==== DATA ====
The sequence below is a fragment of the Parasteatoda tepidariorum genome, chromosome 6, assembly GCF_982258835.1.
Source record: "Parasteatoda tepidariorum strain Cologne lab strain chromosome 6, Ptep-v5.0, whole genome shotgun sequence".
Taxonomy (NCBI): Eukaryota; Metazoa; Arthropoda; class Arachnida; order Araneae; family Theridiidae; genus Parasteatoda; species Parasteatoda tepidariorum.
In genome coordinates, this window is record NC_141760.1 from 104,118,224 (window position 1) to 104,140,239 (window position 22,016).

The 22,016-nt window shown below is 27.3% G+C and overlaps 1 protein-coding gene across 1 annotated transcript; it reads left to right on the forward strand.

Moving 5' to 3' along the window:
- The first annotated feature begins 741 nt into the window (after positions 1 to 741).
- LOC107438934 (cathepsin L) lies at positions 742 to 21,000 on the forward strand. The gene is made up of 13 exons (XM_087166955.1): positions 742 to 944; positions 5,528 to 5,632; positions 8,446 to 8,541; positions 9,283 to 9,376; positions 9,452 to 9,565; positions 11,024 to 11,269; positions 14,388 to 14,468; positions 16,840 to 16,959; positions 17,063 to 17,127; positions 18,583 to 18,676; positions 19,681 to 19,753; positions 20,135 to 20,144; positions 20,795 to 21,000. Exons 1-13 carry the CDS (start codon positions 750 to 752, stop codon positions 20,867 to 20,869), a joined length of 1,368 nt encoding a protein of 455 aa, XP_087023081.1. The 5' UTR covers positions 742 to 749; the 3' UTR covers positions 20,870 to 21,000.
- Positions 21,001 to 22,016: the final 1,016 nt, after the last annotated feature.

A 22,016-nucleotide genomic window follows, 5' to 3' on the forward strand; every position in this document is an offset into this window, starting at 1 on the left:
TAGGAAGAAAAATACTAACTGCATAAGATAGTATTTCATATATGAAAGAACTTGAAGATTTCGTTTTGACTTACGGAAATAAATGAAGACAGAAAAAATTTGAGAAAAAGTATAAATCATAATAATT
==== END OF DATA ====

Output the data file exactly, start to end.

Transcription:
The sequence below is a fragment of the Parasteatoda tepidariorum genome, chromosome 6, assembly GCF_982258835.1.
Source record: "Parasteatoda tepidariorum strain Cologne lab strain chromosome 6, Ptep-v5.0, whole genome shotgun sequence".
Taxonomy (NCBI): Eukaryota; Metazoa; Arthropoda; class Arachnida; order Araneae; family Theridiidae; genus Parasteatoda; species Parasteatoda tepidariorum.
In genome coordinates, this window is record NC_141760.1 from 104,118,224 (window position 1) to 104,140,239 (window position 22,016).

The 22,016-nt window shown below is 27.3% G+C and overlaps 1 protein-coding gene across 1 annotated transcript; it reads left to right on the forward strand.

Moving 5' to 3' along the window:
- The first annotated feature begins 741 nt into the window (after positions 1 to 741).
- LOC107438934 (cathepsin L) lies at positions 742 to 21,000 on the forward strand. The gene is made up of 13 exons (XM_087166955.1): positions 742 to 944; positions 5,528 to 5,632; positions 8,446 to 8,541; positions 9,283 to 9,376; positions 9,452 to 9,565; positions 11,024 to 11,269; positions 14,388 to 14,468; positions 16,840 to 16,959; positions 17,063 to 17,127; positions 18,583 to 18,676; positions 19,681 to 19,753; positions 20,135 to 20,144; positions 20,795 to 21,000. Exons 1-13 carry the CDS (start codon positions 750 to 752, stop codon positions 20,867 to 20,869), a joined length of 1,368 nt encoding a protein of 455 aa, XP_087023081.1. The 5' UTR covers positions 742 to 749; the 3' UTR covers positions 20,870 to 21,000.
- Positions 21,001 to 22,016: the final 1,016 nt, after the last annotated feature.

A 22,016-nucleotide genomic window follows, 5' to 3' on the forward strand; every position in this document is an offset into this window, starting at 1 on the left:
TAGGAAGAAAAATACTAACTGCATAAGATAGTATTTCATATATGAAAGAACTTGAAGATTTCGTTTTGACTTACGGAAATAAATGAAGACAGAAAAAATTTGAGAAAAAGTATAAATCATAATAATT